• The new Authority calculation differs from the past version, which measured linking behavior over a longer 6 month timeframe. Please note that links in blogrolls don’t count towards Authority, as they are not indicative of interest in relevant content; we stopped including blogroll links in August 2008.

…”

As Michael Arrington writes in his techcrunch post:

“… Until today, …, the top list was fairly static. Now they are focusing much more on recent data within the last month and giving blogs an authority rank between 1 – 1,000. Scoring factors include posting frequency, context, linking behavior and “other inputs.” The result, says the company, is a lot more volatility in the lists as blogs surge up and down. …”

I think that this is one more (small) step on the direction of results that reflect the real time and volatile nature of web.

Categories: Tech, web Tags: , ,

Wikipedia

August 30, 2009 Leave a comment

According to an article that was posted yesterday in NY Times blog [1], Wikipedia is the fifth most popular web site with more than 330 million visitors per month. That’s a really impressive accomplishment for a community edited encyclopedia.

I am really happy that there are so many people who will take the time to check an article in an encyclopedia, even if we are talking about articles without editorial supervision from an expert [*]. Most of those visitors would never open an encyclopedia in the “pre-internet” era, or even spend the money to own a good encyclopedia. I believe that such practices are beneficial to a community as a whole and wikipedia is a great example of how internet is helping in the faster spread of knowledge.

But what happens when the habit of relying solely on wikipedia articles for accumulating knowledge on a specific subject becomes a norm? During the last years, I have been seeing more and more students in my university and people that I work with in the industry referencing wikipedia as their sole source for writing a report or even making decisions. So, as I was reading the NY Time’s article,  I remembered a very interesting article that I have read in Communications of the ACM, entitled “Why you can’t cite Wikipedia in my class“:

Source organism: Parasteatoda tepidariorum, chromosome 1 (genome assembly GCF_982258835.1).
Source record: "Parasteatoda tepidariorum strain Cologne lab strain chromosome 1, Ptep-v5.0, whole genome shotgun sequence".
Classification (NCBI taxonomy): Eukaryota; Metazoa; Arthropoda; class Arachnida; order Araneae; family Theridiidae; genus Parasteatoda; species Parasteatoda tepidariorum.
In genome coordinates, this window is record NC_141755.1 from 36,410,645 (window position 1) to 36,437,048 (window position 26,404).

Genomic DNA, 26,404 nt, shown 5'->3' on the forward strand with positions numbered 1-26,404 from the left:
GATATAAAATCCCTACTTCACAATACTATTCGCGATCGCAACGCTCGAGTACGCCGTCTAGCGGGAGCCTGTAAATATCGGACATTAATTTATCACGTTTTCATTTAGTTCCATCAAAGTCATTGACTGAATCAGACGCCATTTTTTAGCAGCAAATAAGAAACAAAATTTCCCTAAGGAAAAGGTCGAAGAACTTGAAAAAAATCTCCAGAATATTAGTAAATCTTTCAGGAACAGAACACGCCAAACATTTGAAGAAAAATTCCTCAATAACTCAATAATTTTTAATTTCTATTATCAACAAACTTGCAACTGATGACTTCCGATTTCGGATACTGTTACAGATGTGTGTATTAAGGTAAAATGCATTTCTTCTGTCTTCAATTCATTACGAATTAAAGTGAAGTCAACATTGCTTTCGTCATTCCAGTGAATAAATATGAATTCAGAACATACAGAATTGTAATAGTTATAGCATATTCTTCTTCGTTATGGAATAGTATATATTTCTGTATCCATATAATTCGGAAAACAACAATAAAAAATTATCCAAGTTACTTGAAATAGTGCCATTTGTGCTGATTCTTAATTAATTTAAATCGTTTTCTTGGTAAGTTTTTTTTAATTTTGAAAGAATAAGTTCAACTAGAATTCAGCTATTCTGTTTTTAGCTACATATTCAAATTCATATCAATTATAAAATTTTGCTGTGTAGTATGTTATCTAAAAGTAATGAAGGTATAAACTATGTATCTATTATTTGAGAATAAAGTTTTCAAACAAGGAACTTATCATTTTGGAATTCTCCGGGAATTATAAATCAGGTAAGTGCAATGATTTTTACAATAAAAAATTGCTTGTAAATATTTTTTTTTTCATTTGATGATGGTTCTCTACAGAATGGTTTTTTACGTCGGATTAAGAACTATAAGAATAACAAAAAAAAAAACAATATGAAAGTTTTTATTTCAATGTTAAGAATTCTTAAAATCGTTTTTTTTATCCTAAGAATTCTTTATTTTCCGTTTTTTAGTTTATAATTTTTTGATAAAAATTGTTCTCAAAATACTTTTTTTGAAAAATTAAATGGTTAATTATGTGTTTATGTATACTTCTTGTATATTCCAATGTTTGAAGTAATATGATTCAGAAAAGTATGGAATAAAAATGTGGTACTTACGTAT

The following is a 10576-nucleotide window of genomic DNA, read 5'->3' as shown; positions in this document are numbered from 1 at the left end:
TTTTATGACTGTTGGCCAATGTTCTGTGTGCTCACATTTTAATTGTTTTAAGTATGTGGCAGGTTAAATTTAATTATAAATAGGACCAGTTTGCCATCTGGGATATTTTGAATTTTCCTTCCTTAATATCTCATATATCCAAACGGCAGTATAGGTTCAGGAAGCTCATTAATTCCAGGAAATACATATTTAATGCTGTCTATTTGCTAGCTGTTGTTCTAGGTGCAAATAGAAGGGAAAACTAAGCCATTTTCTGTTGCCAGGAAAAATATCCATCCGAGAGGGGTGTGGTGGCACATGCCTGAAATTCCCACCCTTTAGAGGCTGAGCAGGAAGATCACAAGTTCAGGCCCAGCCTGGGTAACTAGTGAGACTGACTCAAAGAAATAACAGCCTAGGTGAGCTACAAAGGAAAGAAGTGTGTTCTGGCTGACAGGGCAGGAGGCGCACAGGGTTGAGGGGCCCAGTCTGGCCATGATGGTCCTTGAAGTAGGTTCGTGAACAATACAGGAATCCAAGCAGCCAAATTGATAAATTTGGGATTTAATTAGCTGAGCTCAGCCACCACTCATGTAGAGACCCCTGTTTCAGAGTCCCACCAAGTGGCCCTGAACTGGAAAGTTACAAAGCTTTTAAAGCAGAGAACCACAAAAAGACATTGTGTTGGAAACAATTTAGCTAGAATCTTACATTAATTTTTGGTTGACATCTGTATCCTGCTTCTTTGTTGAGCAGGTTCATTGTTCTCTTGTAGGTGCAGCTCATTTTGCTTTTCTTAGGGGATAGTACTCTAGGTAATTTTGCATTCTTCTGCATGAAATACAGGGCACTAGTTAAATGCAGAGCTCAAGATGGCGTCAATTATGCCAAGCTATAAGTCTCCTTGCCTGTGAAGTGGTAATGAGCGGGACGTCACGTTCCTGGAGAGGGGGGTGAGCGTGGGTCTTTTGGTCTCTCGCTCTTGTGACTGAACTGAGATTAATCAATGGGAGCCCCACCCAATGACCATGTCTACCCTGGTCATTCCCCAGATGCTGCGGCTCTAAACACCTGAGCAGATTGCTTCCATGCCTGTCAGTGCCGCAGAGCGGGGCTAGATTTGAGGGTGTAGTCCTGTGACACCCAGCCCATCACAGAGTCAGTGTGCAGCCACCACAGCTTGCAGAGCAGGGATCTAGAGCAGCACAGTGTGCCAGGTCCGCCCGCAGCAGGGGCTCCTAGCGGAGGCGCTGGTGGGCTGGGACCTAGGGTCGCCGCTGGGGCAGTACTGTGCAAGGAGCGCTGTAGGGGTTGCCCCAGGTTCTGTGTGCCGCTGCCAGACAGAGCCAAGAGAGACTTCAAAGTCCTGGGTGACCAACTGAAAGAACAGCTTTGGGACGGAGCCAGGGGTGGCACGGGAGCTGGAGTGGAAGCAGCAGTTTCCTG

The online encyclopedia’s method of adding information risks conflating facts with popular opinion….

[*] In the case of popular articles, the editing process will reach an equilibrium after some time, resulting in an article which is sufficiently close to what most people would want to know about the subject.

Edit 1:  Some interesting articles on wikipedia statistics and a different view of the problem with the editorial process [2], [3], [4].

… The often mentioned reasons for decay are:

  1. the rules and guidelines for contributing become more and more elaborated, the learning curve worsens, occasional contributors are scared off, recruitment slows down
  2. contributions of newcomers and outsiders are often reverted by article’s “shepherds” or just random passers-by, thus contributing to despair; arguing with anonymouses on the Internet is generally a miserable activity busy people try to avoid
  3. all trivial topics are already covered; due to the “no original research” policy, significant coverage in the mainstream press is necessary to prove a contribution’s notability; thus, much less topics might be covered in the future …
Categories: web Tags:

On the meaning of Lorem ipsum

August 20, 2009 1 comment

Where have I seen this phrase before? I am sure that I remember it from somewhere…

Of course, now I remember! It is part of all those Latin “gibberish” that can be found in any web design template! You can even search Google for “lorem ipsum” and find all those (thousands of) sites that got uploaded in hurry and the creators forgot to replace everything in the pattern 🙂